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Lets say I'm using NFC cards for access control. NFC cards/stickers are easily readable and writable, so my worry is that the data on them could easily be cloned onto another card/sticker and bypass the security.

My idea to detect cloning is to include 2 pieces of info on each card:

  • User Id
  • Random value

So lets say the following happens:

  1. User A's card is cloned by user B, so now user B also has a card with that data
  2. When user A enters, a new random value is generated and saved both on the card and in the backend. This random value must be presented in the next access attempt.
  3. User B tries to enter with his cloned card containing user A's "User Id", but has an incorrect "Random value", so he is not allowed to enter.

Does this seem like a good way to fix this issue? Are there other ways?

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    The FeliCa system developed by Sony does something similar to this. Each time authentication is performed, the encryption key is changed on the card so that impersonation cannot occur. At best, it could occur once (immediately after the card is cloned), and then the real user would be unable to enter and would know their security has been compromised.
    – Aaron D
    Jun 27, 2015 at 3:26
  • As @AaronD said, even your system is vulnerable to a single access by the impersonated person. You are assuming that the valid user enters his card before the cloned user. But what if the cloned user inserts it first.? Then A gets blocked out and comes to know his card was hacked. Jun 27, 2015 at 6:34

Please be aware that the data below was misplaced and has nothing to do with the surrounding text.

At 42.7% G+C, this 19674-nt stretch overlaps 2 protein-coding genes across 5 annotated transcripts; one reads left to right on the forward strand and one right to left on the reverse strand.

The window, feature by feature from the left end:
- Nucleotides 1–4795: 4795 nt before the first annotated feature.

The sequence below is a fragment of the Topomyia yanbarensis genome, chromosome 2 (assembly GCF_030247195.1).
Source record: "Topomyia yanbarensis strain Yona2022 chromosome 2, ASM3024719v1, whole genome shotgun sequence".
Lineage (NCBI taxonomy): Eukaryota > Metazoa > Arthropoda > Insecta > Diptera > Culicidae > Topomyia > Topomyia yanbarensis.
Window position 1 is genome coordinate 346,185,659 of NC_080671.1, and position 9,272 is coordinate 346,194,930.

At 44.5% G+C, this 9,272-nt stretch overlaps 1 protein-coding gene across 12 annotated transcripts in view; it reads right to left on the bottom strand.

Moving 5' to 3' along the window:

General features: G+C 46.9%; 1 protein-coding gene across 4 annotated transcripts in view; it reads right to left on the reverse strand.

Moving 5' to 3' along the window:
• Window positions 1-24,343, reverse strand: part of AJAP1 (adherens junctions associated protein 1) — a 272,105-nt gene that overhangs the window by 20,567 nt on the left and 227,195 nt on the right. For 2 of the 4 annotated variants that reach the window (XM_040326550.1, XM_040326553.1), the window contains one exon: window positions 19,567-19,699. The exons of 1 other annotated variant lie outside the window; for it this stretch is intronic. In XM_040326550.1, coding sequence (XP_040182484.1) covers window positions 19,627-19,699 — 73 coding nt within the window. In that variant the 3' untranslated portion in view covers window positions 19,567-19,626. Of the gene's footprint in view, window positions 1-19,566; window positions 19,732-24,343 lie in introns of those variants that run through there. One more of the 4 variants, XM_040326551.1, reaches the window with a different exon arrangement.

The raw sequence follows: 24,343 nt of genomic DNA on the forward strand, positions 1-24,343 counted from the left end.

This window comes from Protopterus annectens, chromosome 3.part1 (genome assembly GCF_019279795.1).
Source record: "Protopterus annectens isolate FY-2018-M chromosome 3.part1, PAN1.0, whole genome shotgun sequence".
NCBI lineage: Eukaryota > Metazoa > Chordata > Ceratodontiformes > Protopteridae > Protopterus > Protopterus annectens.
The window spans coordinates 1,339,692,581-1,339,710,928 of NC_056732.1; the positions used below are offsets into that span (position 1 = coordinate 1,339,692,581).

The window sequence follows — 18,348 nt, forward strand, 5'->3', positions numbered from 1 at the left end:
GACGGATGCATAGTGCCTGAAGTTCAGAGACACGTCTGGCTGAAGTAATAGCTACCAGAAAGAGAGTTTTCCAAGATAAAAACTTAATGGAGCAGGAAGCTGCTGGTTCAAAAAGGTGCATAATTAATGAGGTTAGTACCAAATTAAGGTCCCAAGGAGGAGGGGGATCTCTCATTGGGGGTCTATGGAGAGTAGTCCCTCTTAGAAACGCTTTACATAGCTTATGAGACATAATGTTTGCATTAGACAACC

• That comment seems good enough for an answer, but i can't find a source where the authentication method is described. Jun 27, 2015 at 6:45
  • A will really "come to know" that she has been hacked, thus not giving the attacker persistent access. Jun 27, 2015 at 6:48
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    Yeah, at least for my use case (door access for a gym), it isn't too bad if the impersonator gets access once, or if the original user gets locked out once. It's sufficient to detect the clone and get the user a new card code.
    – zundi
    Jun 28, 2015 at 3:58

1 Answer 1

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The method you propose is actually what is used by some IC card formats including Sony's FeliCa:

FeliCa's encryption key is dynamically generated each time mutual authentication is performed, preventing fraud such as impersonation. (From Wikipedia)

This could be implemented simply by hashing the card ID (or other unique data) and the last system authentication time (in milliseconds provided by your backend server) with a hidden secret as a salt, and writing that to the card each time authentication is performed. When next used for authentication, the backend would rehash the cardID with the stored last access time and make sure they match.

A cloned card would let an attacker impersonate the real user, but the fraud would be discovered the next time the real user tried to authenticate and was unsuccessful (unless the attacker can get repeated physical access to the original card to clone the updated information back).

Other ways the card could be protected include special format NFC cards that require an encryption code to be sent first before the data area becomes readable/writable, preventing card access without knowing the code for the card (I don't know if this conforms to NFC spec or not), or requiring multiple factors for authentication (such as passcodes, biometric information, etc), which would mean that a single factor would not be enough for impersonation.

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